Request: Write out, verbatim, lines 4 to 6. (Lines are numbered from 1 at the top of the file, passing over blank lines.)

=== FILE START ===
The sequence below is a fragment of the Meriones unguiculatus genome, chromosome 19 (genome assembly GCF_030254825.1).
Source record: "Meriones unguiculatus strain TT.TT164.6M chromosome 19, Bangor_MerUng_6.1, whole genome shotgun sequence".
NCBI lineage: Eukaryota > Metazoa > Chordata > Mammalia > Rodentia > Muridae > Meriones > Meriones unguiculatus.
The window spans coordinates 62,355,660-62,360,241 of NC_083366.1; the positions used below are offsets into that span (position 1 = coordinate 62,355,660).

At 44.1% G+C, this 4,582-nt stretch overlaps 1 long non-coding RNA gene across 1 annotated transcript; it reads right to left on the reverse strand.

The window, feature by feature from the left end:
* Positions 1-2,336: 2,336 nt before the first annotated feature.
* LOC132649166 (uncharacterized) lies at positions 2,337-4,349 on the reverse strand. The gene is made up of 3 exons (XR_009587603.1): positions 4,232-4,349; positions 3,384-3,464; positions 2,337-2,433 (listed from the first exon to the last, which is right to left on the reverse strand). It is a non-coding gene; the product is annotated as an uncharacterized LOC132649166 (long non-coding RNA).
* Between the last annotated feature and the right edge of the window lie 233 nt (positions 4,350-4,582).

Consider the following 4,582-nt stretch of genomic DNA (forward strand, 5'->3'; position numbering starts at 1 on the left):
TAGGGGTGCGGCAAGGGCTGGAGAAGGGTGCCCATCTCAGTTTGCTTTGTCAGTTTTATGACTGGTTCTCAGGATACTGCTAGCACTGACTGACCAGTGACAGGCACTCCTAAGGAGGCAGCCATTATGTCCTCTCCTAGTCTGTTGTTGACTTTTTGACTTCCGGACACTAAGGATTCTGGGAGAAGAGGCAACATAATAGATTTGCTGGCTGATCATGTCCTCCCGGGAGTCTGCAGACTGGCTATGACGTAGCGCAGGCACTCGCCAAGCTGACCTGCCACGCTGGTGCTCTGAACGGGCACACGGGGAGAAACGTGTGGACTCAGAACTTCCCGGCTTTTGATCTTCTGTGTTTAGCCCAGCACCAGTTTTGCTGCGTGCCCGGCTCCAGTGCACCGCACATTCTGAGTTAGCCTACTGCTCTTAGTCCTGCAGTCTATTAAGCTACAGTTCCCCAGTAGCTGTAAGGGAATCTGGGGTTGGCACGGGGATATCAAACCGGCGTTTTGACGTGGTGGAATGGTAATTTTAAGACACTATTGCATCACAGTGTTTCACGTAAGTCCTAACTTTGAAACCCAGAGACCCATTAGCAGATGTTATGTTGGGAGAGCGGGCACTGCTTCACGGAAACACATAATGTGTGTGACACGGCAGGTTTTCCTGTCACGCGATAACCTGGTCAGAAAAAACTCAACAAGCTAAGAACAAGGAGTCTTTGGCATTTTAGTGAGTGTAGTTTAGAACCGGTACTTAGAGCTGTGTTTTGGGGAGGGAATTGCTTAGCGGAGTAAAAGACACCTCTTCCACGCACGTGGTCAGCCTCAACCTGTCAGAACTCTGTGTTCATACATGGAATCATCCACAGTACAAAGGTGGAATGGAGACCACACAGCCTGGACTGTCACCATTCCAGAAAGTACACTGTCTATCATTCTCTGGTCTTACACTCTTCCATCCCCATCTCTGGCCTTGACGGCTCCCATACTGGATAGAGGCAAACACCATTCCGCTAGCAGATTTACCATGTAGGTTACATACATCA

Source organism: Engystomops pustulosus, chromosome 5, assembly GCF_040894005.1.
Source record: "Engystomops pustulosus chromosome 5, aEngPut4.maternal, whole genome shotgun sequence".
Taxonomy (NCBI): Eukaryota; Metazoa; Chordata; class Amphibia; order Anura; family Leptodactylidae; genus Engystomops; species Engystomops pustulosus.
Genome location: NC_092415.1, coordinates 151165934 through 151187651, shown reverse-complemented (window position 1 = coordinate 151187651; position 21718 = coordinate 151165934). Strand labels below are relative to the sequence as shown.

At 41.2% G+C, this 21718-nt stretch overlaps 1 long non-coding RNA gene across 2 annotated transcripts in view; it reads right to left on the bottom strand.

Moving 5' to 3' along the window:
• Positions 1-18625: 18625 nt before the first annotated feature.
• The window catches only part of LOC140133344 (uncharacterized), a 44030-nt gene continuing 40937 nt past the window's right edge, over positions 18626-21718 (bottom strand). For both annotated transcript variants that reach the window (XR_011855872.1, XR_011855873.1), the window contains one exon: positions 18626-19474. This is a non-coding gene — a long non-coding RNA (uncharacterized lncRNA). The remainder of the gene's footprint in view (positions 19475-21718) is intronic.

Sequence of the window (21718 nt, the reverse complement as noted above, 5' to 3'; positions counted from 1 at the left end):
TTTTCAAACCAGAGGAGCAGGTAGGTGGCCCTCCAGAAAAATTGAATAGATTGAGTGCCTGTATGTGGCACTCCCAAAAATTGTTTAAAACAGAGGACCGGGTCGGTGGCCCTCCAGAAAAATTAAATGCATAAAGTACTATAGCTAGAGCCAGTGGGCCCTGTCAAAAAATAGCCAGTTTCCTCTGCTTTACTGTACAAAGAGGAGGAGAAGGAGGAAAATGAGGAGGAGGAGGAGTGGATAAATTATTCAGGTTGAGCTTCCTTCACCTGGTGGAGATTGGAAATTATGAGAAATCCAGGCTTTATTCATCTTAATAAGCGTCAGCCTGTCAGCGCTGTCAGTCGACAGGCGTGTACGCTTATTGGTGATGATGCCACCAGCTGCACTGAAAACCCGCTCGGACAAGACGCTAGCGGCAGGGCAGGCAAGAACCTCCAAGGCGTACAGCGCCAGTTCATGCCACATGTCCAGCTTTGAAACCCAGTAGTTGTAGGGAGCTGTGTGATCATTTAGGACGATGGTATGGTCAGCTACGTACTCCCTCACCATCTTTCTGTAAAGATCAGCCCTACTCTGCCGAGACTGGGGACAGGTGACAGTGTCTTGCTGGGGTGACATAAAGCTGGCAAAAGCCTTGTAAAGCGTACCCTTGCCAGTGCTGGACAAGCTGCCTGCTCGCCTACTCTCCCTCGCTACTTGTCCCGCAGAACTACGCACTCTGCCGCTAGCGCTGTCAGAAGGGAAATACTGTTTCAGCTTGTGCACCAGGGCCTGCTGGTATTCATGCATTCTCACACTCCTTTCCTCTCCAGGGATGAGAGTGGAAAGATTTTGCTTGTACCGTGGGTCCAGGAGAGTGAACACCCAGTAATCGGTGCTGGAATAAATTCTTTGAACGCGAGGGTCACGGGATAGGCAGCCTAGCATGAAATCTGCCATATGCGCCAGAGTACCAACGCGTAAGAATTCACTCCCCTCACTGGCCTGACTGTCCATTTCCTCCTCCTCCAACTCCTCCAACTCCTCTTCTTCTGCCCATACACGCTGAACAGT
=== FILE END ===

The window spans coordinates 62,355,660-62,360,241 of NC_083366.1; the positions used below are offsets into that span (position 1 = coordinate 62,355,660).

At 44.1% G+C, this 4,582-nt stretch overlaps 1 long non-coding RNA gene across 1 annotated transcript; it reads right to left on the reverse strand.

The window, feature by feature from the left end: